Superstar singer Mariah Carey is used to a whirlwind lifestyle but nothing could prepare her for the difficulties she has faced this year, from giving birth to twins, to facing a family health scare to, most recently, losing her friend and fellow singer, Whitney Houston.
"Where do I begin," Carey said today on " Good Morning America." "There's so many different things that I went through."
Describing herself as "almost incapable" still of talking about Houston's death, Carey began there, reflecting on the "home-going" service she attended Saturday for the 48-year-old singer who was found dead Feb. 11 in the bathroom of her hotel room at the Beverly Hilton hotel.
"It was great," she said of the nearly four-hour funeral attended by other A-list stars such as Oprah Winfrey and Kevin Costner. "Such a class act, the way she went out and the way her family dealt with it.
"I don't think people could ever understand our relationship," the 41-year-old singer said of Houston, with whom she recorded the hit "When You Believe" in 1998. "There was always this supposed rivalry in the beginning and then we did the duet and became friends. I saw her towards the end. I loved her. It's very heavy emotionally."
Also adding to the pain was Carey's learning of her friend's death while her family was going through a health scare of its own, the Feb. 10 hospitalization of her husband, entertainer Nick Cannon, for blood clots in his lungs.
The hospitalization came a month after Cannon, 31, was hospitalized and treated for kidney failure while the couple were vacationing in Aspen, Colo., with their 9-month-old twins.
"We didn't know how big a deal it was at that moment," Carey said of Cannon's initial hospitalization in January. "It was a gradual thing. We ended up in a couple hospitals this year already."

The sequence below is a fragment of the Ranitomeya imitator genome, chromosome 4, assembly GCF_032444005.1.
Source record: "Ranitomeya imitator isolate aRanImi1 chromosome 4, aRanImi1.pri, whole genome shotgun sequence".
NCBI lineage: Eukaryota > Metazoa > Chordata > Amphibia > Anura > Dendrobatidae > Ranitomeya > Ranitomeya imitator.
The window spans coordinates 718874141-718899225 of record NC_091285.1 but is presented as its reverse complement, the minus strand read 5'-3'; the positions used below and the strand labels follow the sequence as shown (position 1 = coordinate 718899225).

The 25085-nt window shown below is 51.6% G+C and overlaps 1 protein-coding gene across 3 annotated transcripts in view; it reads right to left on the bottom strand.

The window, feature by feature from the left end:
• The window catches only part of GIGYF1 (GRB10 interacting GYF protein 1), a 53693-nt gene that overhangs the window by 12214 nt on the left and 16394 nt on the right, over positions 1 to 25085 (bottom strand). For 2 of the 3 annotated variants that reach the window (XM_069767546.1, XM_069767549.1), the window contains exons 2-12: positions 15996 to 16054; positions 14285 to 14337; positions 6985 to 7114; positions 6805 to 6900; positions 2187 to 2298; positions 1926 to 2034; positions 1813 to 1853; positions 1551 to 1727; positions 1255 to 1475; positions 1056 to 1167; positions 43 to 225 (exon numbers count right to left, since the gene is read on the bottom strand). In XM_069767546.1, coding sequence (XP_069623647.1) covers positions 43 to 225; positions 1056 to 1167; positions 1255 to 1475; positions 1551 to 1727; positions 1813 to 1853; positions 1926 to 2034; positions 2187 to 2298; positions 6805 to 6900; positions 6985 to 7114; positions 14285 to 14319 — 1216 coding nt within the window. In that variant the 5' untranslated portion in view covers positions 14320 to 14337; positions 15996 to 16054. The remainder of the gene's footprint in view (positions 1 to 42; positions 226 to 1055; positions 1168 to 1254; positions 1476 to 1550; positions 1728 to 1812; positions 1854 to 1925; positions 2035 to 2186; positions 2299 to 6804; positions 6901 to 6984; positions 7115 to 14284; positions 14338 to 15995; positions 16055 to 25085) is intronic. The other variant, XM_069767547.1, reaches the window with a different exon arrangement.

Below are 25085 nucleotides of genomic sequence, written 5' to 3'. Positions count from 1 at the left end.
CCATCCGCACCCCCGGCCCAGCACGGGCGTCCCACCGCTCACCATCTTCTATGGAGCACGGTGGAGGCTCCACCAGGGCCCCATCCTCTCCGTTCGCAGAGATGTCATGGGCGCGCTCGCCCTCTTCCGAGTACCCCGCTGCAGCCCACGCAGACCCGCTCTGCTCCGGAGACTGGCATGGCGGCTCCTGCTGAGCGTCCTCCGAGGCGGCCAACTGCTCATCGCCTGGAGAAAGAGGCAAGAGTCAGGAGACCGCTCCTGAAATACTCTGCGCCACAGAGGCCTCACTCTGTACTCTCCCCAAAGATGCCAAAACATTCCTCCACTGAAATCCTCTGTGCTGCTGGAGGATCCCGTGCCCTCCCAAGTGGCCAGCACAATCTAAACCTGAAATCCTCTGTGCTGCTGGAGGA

The multi-employed Cannon was told by his doctors to slow down his professional commitments and announced Feb. 17 that he was stepping down as host of his daily radio morning show.
"The best thing I think was the choice that he made to leave the radio show and just focus on "America's Got Talent" and "Up All Night," Carey said.
"The thing is, he's a young healthy person. It's about changing the lifestyle … and just an awareness of what can really happen to you no matter how young or in great shape you are," she said. "I think, like he always does, he's going to turn something that happened into a positive thing."
Carey chose to change her own lifestyle after she gave birth to the couple's twins, Moroccan and Monroe, in April after a difficult pregnancy that saw her diagnosed with both gestational diabetes and preeclampsia.
She became a spokeswoman for Jenny Craig and lost 30 pounds herself on the diet. She also co-directed and stars in a newly released public service announcement marking February as Heart Awareness Month.
"When you carry twins, that is a whole other thing so, physically, I went through it," she said of her pregnancy. "I had never dealt with a physical thing like that."
Carey, who revealed she's working on new music and hopes to wrap up a song as soon as next week, said her pregnancy battle, combined with Cannon's health scare, woke her up.
"It's about getting to a place within yourself where you feel good," she said. "I think now more than ever people need to focus on the health aspect of just life. … I'm still reaching for my goals, trying to get there."